Top 10 Most Iconic Football Shirt Sponsors

In 1973, German club Eintracht Braunschweig became the first in football history to put a sponsor on their team shirts, as they partnered with Jägermeister. By 1976, the trend reached England, when Kettering Town FC featured local company “Kettering Tyres” on the front of their jerseys. By the start of the 1987-88 season, every English league club had a shirt sponsor. In the time since then, we’ve seen some brilliant sponsorships grace the pitch. Here’s a list of our favourites, in no specific order.  All around, we think these are the best football kit sponsors in history, England or abroad:

Philips | PSV Eindhoven – 1982 to 2016

PSV team photo in 1983.

Kicking off our list is perhaps the longest-standing partnership between a business and a club in the history of football. Dutch conglomerate Philips founded PSV Eindhoven in 1913, and the company name first appeared on their kits in 1982. The club is no longer owned by Philips and has recently switched their primary shirt sponsor, but PSV’s home stadium remains Philips Stadion. 

Carlsberg | Liverpool – 1992 to 2010

Steven Gerrard motivates his team at the 2005 Champions League final.

Danish brewing company Carlsberg appeared on Liverpool kits for 18 years, and the shirts from this era still evoke nostalgia in Liverpool fans today. The sponsor hallmarked Liverpool’s glorious Champions League victory in 2005 and was an iconic symbol in the careers of club legends Steven Gerrard and Jamie Carragher. 

Buitoni | Napoli – 1985 to 1988

Diego Maradona for Napoli in the 1987-88 season. 

A brief but brilliant sponsorship between food company Buitoni and SSC Napoli. Argentinian superstar Diego Maradona immortalised the sponsor during his prolific years at the Southern Italian team. Against a stunning Napoli blue colour, the simple Buitoni logo culminates with the coveted Scudetto emblem in this timeless 1987-88 design. 

Nintendo | Fiorentina – 1997 to 1999

Gabriel Batistuta celebrates after scoring. 

Another short-lived but stylish brand partnership. The Japanese gaming and electronic company-sponsored Fiorentina shirts during two of Gabriel Batistuta’s standout seasons in the Serie A. The Nintendo logo combines with a retro 3D style player number print to create a timeless slice of football fashion.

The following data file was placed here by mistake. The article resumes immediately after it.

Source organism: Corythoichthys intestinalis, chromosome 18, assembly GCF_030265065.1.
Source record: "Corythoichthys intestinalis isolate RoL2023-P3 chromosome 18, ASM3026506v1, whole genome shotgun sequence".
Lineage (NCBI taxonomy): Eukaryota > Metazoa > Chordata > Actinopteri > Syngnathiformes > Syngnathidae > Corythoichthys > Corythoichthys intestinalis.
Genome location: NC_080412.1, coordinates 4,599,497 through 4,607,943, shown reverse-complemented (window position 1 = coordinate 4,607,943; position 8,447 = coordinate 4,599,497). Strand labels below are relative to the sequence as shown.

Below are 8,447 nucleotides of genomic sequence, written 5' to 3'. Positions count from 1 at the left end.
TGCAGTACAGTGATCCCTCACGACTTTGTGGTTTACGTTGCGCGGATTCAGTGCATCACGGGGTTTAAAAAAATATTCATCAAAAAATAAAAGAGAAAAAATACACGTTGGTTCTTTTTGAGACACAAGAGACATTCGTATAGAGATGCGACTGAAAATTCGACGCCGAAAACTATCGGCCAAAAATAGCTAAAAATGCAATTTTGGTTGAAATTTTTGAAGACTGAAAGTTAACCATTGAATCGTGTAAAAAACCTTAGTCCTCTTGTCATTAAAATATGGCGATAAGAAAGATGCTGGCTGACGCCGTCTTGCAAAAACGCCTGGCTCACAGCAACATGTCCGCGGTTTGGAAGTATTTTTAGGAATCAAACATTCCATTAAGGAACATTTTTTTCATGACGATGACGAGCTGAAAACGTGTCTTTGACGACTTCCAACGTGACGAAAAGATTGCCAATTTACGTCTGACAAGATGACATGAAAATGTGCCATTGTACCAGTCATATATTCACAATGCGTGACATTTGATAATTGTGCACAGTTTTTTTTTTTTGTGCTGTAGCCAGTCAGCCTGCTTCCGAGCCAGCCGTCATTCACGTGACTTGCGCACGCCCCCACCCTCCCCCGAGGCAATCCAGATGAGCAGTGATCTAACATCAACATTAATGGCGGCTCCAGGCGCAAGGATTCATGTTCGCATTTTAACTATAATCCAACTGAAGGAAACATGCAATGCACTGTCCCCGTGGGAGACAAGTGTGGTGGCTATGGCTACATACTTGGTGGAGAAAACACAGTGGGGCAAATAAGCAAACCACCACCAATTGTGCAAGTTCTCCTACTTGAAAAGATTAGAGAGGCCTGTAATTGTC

Quilmes | Boca Juniors – 1995 to 2001 | River Plate – 1996 to 2002

Diego Maradona leads Boca Juniors’ attack against River Plate in 1997. 

Argentine brewing company Quilmes raised eyebrows for not only sponsoring two rival clubs in Buenos Aires but for sponsoring those clubs simultaneously. Five years of overlap in the late ’90s and early 2000s saw many heated contests between the two sides, even as they shared the same sponsor. 

Parmalat | Parma Calcio – ca. 1989 to 2004

Young keeper Gianluigi Buffon directs his defence. 

Dairy company Parmalat’s partnership with Parma Calcio was once a match made in heaven but ended in scandal and disgrace. After first becoming shirt sponsors, Parmalat purchased their local club Parma Calcio in 1991. The ’90s were a golden age of Parma football, as they clinched several domestic and continental trophies. In 2003, the executives at Parmalat were exposed for embezzlement and other financial crimes, and Parma football has sadly suffered a decline ever since. 

Sharp | Manchester United – 1982 to 2000

The Manchester United squad celebrate Eric Cantona’s goal in the 1996 FA Cup final. 

Japanese tech company Sharp were on Manchester United jerseys for almost 20 years, which saw the brilliant rise of manager Sir Alex Ferguson. This era marked the first half of a monumentally successful period for the Red Devils, as they won six league titles, six FA Cups, and one Champions League with Sharp as their kit sponsor. 

Teka | Real Madrid – 1992 to 2001

Spanish forward Raúl scores Real Madrid’s 3rd goal in the 2000 Champions League Final. 

Global home appliance company Teka was a symbol of the pre-Galácticos era of Real Madrid football. Los Blancos lifted two Champions League trophies, three La Liga titles, and one Copa del Rey in this time. 

McEwan’s Lager | Rangers FC – 1987 to 1999

Rangers legend Ally McCoist celebrates a goal. 

Edinburgh based brewery McEwan’s Lager partnered with their Glasgow neighbours Rangers FC for a prolific period of Scottish football dominance.  Their logo hallmarked an unbelievable title streak, as Rangers won nine consecutive trophies in the Scottish top-flight between 1988 and 1997. 

Unicef | FC Barcelona – 2006 to 2011 

(sub sponsor 2011 to present)

Young Lionel Messi shares a laugh with French superstar Thierry Henry.

Perhaps the greatest shirt sponsor of all time, the partnership between FC Barcelona and Unicef is a touch of class and compassion. Barca never followed the commercial trend as nearly all other European clubs took on shirt sponsors throughout the ’80s and ’90s, but had a change of heart in 2006. For their first-ever shirt sponsor, the Catalan club chose to feature global charity Unicef and agreed to donate several million euros to the organization. Although Barcelona has recently changed their primary shirt sponsor, the club continues to donate to Unicef each year. A true embodiment of the club’s motto, més que un club, or “more than a club,” as they commit to improving the lives of underprivileged children around the globe. 

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